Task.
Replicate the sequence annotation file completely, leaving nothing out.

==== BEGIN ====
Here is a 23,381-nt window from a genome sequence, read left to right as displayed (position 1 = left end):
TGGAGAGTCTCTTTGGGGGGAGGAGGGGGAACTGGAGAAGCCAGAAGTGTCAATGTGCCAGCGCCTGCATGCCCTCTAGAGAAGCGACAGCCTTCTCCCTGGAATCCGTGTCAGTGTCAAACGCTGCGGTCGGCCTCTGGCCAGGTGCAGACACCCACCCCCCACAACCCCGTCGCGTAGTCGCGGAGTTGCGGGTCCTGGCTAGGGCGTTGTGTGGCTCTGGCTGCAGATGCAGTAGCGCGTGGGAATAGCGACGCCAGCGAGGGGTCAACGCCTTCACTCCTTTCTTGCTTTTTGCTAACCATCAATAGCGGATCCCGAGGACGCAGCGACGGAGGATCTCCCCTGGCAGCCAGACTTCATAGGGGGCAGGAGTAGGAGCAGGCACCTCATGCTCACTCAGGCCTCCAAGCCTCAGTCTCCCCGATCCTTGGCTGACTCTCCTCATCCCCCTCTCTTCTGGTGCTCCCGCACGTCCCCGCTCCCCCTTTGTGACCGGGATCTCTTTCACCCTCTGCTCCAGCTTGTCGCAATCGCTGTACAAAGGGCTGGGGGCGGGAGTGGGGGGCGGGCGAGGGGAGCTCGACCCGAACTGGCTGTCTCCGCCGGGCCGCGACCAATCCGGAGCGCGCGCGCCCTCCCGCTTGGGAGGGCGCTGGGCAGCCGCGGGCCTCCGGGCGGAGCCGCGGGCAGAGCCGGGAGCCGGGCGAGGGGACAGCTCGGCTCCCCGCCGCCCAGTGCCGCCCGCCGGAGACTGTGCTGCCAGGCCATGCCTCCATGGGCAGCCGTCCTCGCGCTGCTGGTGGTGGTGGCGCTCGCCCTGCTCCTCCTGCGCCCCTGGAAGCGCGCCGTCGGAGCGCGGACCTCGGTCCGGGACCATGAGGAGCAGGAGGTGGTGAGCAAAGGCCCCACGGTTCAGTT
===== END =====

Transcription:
Here is a 23,381-nt window from a genome sequence, read left to right as displayed (position 1 = left end):
TGGAGAGTCTCTTTGGGGGGAGGAGGGGGAACTGGAGAAGCCAGAAGTGTCAATGTGCCAGCGCCTGCATGCCCTCTAGAGAAGCGACAGCCTTCTCCCTGGAATCCGTGTCAGTGTCAAACGCTGCGGTCGGCCTCTGGCCAGGTGCAGACACCCACCCCCCACAACCCCGTCGCGTAGTCGCGGAGTTGCGGGTCCTGGCTAGGGCGTTGTGTGGCTCTGGCTGCAGATGCAGTAGCGCGTGGGAATAGCGACGCCAGCGAGGGGTCAACGCCTTCACTCCTTTCTTGCTTTTTGCTAACCATCAATAGCGGATCCCGAGGACGCAGCGACGGAGGATCTCCCCTGGCAGCCAGACTTCATAGGGGGCAGGAGTAGGAGCAGGCACCTCATGCTCACTCAGGCCTCCAAGCCTCAGTCTCCCCGATCCTTGGCTGACTCTCCTCATCCCCCTCTCTTCTGGTGCTCCCGCACGTCCCCGCTCCCCCTTTGTGACCGGGATCTCTTTCACCCTCTGCTCCAGCTTGTCGCAATCGCTGTACAAAGGGCTGGGGGCGGGAGTGGGGGGCGGGCGAGGGGAGCTCGACCCGAACTGGCTGTCTCCGCCGGGCCGCGACCAATCCGGAGCGCGCGCGCCCTCCCGCTTGGGAGGGCGCTGGGCAGCCGCGGGCCTCCGGGCGGAGCCGCGGGCAGAGCCGGGAGCCGGGCGAGGGGACAGCTCGGCTCCCCGCCGCCCAGTGCCGCCCGCCGGAGACTGTGCTGCCAGGCCATGCCTCCATGGGCAGCCGTCCTCGCGCTGCTGGTGGTGGTGGCGCTCGCCCTGCTCCTCCTGCGCCCCTGGAAGCGCGCCGTCGGAGCGCGGACCTCGGTCCGGGACCATGAGGAGCAGGAGGTGGTGAGCAAAGGCCCCACGGTTCAGTT